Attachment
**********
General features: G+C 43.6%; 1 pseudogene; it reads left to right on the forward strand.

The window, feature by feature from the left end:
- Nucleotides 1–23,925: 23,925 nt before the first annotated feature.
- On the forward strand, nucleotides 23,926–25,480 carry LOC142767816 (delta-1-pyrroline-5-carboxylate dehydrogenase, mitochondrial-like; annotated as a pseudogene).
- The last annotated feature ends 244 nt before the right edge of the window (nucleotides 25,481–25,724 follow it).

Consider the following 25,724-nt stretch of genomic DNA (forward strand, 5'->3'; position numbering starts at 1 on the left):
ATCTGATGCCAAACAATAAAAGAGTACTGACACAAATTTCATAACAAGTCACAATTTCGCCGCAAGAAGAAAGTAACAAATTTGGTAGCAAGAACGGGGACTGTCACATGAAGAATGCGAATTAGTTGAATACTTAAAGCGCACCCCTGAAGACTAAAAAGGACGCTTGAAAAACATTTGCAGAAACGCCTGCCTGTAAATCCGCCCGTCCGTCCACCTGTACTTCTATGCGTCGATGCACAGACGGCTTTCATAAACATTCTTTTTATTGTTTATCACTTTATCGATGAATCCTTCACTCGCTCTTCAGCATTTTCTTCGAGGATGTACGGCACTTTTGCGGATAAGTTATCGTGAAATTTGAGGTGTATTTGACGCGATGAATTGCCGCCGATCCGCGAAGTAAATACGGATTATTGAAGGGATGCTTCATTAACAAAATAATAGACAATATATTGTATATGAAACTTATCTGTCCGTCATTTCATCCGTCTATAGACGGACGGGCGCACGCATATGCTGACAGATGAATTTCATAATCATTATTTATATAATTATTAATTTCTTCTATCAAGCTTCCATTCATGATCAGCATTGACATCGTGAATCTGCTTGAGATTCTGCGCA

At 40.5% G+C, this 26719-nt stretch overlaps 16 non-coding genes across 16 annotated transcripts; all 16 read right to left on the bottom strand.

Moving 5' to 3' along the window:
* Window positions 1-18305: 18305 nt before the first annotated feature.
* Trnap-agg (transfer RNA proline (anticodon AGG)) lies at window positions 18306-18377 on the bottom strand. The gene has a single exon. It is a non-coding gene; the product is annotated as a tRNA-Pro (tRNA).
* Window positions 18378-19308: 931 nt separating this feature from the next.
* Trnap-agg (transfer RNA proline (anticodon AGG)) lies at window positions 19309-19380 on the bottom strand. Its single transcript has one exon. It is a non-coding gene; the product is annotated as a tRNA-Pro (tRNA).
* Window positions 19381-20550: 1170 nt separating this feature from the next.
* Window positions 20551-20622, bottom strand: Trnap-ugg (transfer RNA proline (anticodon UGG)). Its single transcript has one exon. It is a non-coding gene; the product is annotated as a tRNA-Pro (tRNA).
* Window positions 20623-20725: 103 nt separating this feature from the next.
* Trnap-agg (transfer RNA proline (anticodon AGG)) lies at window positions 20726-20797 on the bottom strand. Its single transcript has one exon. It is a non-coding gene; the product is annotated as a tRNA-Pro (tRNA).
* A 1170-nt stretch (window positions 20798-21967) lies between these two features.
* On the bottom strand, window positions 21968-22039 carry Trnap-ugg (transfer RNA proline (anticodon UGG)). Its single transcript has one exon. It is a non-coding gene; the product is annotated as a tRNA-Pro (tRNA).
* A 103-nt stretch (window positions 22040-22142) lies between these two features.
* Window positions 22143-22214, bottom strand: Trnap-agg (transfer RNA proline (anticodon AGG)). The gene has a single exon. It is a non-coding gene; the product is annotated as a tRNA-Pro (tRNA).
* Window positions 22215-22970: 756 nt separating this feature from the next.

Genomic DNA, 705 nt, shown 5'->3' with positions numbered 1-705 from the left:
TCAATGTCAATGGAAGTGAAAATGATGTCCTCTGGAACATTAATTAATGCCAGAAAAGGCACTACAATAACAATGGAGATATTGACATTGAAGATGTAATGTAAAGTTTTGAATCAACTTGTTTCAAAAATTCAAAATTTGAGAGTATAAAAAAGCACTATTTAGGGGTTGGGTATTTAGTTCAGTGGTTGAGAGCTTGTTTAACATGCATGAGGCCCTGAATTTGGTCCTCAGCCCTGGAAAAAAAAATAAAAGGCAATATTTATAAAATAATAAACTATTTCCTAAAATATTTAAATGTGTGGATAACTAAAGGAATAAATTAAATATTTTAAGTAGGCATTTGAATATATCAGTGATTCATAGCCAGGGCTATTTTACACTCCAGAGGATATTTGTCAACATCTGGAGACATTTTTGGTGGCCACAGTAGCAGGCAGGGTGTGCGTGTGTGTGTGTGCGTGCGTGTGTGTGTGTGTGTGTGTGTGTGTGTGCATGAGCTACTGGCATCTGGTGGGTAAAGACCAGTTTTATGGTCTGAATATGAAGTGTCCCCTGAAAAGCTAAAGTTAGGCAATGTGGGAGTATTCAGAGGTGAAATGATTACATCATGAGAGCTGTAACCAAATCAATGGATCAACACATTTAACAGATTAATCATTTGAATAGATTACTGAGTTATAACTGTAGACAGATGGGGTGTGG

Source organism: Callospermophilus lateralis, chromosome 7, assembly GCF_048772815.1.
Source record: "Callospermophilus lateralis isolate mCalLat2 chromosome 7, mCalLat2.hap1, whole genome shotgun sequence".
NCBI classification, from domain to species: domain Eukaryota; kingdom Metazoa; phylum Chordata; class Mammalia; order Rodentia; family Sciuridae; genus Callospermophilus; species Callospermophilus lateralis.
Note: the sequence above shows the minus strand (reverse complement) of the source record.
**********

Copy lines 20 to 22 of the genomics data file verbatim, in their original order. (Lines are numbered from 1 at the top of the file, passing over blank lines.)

* A 103-nt stretch (window positions 22040-22142) lies between these two features.
* Window positions 22143-22214, bottom strand: Trnap-agg (transfer RNA proline (anticodon AGG)). The gene has a single exon. It is a non-coding gene; the product is annotated as a tRNA-Pro (tRNA).
* Window positions 22215-22970: 756 nt separating this feature from the next.